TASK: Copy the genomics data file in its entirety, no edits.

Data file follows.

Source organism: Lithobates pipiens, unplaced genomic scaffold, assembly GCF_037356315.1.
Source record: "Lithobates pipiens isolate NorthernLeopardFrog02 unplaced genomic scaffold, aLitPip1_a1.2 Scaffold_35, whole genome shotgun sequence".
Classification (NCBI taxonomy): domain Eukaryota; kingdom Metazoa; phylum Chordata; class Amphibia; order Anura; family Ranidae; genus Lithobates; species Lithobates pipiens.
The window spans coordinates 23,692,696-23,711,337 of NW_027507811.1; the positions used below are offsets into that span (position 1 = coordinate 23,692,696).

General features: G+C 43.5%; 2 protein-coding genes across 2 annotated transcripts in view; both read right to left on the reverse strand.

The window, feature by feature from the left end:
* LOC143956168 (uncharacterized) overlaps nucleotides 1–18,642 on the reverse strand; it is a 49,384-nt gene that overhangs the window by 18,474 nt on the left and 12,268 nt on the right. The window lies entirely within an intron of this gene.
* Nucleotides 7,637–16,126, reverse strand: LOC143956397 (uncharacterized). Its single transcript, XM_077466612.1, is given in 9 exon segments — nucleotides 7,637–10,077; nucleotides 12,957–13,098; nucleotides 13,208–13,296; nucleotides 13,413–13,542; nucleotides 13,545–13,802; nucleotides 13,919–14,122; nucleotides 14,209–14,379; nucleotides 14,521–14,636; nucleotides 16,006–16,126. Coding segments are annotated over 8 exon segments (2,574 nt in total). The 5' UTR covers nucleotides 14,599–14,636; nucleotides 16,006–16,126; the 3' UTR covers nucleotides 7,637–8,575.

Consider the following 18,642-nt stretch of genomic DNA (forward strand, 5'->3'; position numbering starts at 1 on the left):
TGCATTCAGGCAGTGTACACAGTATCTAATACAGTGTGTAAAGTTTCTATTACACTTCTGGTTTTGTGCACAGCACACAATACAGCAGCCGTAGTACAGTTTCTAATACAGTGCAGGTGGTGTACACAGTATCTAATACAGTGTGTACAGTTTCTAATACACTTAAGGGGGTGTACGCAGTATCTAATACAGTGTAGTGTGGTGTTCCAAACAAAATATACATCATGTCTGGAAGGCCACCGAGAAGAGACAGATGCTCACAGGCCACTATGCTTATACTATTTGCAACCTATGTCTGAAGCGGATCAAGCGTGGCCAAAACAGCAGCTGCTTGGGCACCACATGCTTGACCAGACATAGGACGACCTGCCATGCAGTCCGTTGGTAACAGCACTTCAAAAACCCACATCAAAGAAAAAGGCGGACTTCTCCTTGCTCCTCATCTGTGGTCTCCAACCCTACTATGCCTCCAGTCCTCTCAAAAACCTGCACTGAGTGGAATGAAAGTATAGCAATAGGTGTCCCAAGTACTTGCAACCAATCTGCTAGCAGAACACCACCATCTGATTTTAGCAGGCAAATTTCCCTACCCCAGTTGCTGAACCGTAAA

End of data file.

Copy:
Source organism: Lithobates pipiens, unplaced genomic scaffold, assembly GCF_037356315.1.
Source record: "Lithobates pipiens isolate NorthernLeopardFrog02 unplaced genomic scaffold, aLitPip1_a1.2 Scaffold_35, whole genome shotgun sequence".
Classification (NCBI taxonomy): domain Eukaryota; kingdom Metazoa; phylum Chordata; class Amphibia; order Anura; family Ranidae; genus Lithobates; species Lithobates pipiens.
The window spans coordinates 23,692,696-23,711,337 of NW_027507811.1; the positions used below are offsets into that span (position 1 = coordinate 23,692,696).

General features: G+C 43.5%; 2 protein-coding genes across 2 annotated transcripts in view; both read right to left on the reverse strand.

The window, feature by feature from the left end:
* LOC143956168 (uncharacterized) overlaps nucleotides 1–18,642 on the reverse strand; it is a 49,384-nt gene that overhangs the window by 18,474 nt on the left and 12,268 nt on the right. The window lies entirely within an intron of this gene.
* Nucleotides 7,637–16,126, reverse strand: LOC143956397 (uncharacterized). Its single transcript, XM_077466612.1, is given in 9 exon segments — nucleotides 7,637–10,077; nucleotides 12,957–13,098; nucleotides 13,208–13,296; nucleotides 13,413–13,542; nucleotides 13,545–13,802; nucleotides 13,919–14,122; nucleotides 14,209–14,379; nucleotides 14,521–14,636; nucleotides 16,006–16,126. Coding segments are annotated over 8 exon segments (2,574 nt in total). The 5' UTR covers nucleotides 14,599–14,636; nucleotides 16,006–16,126; the 3' UTR covers nucleotides 7,637–8,575.

Consider the following 18,642-nt stretch of genomic DNA (forward strand, 5'->3'; position numbering starts at 1 on the left):
TGCATTCAGGCAGTGTACACAGTATCTAATACAGTGTGTAAAGTTTCTATTACACTTCTGGTTTTGTGCACAGCACACAATACAGCAGCCGTAGTACAGTTTCTAATACAGTGCAGGTGGTGTACACAGTATCTAATACAGTGTGTACAGTTTCTAATACACTTAAGGGGGTGTACGCAGTATCTAATACAGTGTAGTGTGGTGTTCCAAACAAAATATACATCATGTCTGGAAGGCCACCGAGAAGAGACAGATGCTCACAGGCCACTATGCTTATACTATTTGCAACCTATGTCTGAAGCGGATCAAGCGTGGCCAAAACAGCAGCTGCTTGGGCACCACATGCTTGACCAGACATAGGACGACCTGCCATGCAGTCCGTTGGTAACAGCACTTCAAAAACCCACATCAAAGAAAAAGGCGGACTTCTCCTTGCTCCTCATCTGTGGTCTCCAACCCTACTATGCCTCCAGTCCTCTCAAAAACCTGCACTGAGTGGAATGAAAGTATAGCAATAGGTGTCCCAAGTACTTGCAACCAATCTGCTAGCAGAACACCACCATCTGATTTTAGCAGGCAAATTTCCCTACCCCAGTTGCTGAACCGTAAA